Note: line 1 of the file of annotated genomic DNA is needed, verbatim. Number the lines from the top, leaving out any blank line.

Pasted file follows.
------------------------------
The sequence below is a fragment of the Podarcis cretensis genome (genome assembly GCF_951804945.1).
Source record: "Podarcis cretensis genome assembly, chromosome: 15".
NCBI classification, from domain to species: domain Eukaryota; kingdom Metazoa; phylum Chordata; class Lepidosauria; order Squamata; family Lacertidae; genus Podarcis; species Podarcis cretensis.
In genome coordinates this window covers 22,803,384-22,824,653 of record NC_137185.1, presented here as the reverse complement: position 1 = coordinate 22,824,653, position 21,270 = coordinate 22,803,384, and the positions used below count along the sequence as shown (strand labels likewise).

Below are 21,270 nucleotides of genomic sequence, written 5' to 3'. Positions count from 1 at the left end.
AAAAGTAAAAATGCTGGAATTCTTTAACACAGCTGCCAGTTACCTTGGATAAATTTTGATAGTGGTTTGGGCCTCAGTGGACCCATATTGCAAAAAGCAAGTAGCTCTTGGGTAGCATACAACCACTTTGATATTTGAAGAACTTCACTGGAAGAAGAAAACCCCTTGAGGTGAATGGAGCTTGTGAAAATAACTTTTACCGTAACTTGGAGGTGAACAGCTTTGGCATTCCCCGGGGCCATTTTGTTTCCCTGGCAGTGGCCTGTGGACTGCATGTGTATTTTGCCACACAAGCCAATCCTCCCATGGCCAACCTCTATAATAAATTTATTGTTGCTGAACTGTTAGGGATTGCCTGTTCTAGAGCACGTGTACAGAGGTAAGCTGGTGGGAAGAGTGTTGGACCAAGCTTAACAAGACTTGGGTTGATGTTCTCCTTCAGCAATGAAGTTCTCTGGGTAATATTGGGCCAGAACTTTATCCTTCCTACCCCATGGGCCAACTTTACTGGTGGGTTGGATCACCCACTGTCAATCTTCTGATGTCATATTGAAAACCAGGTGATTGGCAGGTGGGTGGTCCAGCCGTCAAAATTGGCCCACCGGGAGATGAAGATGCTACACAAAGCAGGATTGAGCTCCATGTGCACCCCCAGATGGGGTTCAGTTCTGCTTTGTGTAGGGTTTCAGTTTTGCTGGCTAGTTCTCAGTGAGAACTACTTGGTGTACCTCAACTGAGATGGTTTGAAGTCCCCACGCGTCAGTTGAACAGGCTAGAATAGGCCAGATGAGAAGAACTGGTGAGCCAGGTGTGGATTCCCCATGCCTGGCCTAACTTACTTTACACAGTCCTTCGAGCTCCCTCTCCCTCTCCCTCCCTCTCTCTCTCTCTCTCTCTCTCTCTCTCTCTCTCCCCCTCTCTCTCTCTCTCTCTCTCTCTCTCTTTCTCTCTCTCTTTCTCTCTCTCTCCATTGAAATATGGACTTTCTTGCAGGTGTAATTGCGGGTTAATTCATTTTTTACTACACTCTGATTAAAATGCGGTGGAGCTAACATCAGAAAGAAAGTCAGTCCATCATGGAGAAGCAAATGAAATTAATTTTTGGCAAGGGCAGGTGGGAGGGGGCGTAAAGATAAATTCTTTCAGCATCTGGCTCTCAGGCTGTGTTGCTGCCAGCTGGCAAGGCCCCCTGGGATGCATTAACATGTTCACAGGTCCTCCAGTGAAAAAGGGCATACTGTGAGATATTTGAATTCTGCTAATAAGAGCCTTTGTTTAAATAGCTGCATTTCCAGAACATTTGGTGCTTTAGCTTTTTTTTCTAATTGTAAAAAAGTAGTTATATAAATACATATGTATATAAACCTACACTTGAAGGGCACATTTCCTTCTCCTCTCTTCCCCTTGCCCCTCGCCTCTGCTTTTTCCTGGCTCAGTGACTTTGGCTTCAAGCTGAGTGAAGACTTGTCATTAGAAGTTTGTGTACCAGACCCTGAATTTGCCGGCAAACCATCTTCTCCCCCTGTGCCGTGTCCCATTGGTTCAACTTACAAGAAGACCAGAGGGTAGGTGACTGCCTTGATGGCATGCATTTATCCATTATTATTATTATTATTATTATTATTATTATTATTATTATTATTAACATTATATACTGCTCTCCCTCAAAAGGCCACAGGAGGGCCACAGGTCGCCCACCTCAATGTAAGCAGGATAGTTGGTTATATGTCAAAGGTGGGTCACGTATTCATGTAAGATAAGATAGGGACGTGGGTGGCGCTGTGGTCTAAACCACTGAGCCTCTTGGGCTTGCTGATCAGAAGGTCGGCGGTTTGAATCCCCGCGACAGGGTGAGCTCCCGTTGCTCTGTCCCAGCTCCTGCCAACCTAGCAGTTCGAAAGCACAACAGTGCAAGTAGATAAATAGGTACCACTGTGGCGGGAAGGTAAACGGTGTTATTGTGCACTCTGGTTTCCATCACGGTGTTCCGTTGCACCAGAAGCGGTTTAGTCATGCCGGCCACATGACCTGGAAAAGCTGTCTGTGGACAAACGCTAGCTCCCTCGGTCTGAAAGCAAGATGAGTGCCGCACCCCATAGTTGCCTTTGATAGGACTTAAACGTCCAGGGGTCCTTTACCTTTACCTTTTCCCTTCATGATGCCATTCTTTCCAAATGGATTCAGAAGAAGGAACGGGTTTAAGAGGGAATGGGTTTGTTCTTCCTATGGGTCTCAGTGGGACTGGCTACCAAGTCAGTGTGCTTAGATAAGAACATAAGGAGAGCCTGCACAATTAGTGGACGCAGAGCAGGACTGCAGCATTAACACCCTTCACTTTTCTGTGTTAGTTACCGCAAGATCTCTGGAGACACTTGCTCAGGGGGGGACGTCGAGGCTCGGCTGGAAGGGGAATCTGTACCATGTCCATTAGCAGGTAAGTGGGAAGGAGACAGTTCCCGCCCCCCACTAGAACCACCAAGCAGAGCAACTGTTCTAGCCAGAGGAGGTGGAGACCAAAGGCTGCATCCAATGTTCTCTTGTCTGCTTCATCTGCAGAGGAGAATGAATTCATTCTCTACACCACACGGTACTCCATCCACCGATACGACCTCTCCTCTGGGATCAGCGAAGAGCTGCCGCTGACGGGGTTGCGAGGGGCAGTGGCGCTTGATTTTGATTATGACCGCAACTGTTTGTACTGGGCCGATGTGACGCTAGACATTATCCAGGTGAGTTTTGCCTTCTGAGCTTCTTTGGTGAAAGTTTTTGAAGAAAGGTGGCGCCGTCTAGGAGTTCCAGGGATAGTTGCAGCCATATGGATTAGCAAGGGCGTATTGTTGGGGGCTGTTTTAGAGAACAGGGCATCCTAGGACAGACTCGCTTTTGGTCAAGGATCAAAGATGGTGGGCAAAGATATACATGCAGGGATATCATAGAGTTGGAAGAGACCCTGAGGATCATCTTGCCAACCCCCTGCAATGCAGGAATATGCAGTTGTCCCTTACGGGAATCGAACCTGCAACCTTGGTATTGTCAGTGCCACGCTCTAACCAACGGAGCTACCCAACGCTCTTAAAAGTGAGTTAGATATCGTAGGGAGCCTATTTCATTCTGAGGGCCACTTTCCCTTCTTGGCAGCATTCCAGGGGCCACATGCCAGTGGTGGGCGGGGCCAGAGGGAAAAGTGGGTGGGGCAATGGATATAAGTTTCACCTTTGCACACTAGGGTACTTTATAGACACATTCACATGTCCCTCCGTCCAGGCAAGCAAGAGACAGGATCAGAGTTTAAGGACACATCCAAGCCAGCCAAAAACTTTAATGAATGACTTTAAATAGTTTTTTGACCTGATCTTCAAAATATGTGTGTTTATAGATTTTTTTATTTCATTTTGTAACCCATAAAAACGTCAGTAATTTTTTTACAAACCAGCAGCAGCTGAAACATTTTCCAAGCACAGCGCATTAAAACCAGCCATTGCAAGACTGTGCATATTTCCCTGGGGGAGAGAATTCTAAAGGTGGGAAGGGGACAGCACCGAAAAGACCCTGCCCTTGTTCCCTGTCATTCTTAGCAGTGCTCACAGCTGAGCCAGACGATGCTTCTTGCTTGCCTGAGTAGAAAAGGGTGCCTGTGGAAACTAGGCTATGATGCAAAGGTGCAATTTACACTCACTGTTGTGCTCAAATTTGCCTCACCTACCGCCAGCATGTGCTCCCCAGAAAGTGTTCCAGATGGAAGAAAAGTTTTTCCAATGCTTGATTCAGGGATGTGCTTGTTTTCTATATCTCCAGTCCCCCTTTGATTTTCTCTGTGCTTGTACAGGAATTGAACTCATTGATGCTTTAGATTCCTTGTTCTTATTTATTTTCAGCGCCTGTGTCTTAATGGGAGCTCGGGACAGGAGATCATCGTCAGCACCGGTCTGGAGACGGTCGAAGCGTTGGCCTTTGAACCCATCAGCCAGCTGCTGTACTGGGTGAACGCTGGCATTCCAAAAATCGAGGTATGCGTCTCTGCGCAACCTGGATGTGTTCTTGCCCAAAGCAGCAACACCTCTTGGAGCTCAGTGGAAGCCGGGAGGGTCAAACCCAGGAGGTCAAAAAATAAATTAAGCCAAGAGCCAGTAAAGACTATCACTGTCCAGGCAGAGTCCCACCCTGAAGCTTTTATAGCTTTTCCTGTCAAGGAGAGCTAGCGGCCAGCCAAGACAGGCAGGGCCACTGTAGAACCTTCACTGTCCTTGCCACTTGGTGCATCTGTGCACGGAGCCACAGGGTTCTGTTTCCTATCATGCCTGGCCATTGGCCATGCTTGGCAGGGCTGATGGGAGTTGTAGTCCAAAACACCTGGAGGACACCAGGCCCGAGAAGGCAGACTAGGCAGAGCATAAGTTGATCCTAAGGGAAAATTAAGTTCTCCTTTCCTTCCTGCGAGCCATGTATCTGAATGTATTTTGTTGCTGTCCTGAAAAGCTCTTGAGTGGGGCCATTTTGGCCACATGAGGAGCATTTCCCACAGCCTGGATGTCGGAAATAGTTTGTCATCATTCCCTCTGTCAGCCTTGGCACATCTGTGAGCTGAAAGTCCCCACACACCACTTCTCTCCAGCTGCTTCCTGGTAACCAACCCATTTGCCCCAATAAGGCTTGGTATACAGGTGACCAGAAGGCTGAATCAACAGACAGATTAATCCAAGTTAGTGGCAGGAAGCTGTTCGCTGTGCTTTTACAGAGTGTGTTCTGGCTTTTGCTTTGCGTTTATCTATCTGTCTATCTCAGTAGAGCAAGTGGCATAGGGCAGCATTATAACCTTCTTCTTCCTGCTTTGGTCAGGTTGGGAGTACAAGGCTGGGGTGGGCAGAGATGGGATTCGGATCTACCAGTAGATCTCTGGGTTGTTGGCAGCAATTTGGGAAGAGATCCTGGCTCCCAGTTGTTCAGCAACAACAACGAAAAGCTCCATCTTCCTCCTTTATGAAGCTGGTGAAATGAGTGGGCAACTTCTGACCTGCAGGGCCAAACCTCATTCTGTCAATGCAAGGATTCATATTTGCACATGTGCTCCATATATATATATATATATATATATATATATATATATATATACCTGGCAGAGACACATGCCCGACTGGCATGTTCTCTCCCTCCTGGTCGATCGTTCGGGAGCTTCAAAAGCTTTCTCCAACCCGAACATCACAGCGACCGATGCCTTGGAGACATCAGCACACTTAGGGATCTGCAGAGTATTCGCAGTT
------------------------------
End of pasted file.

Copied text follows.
The sequence below is a fragment of the Podarcis cretensis genome (genome assembly GCF_951804945.1).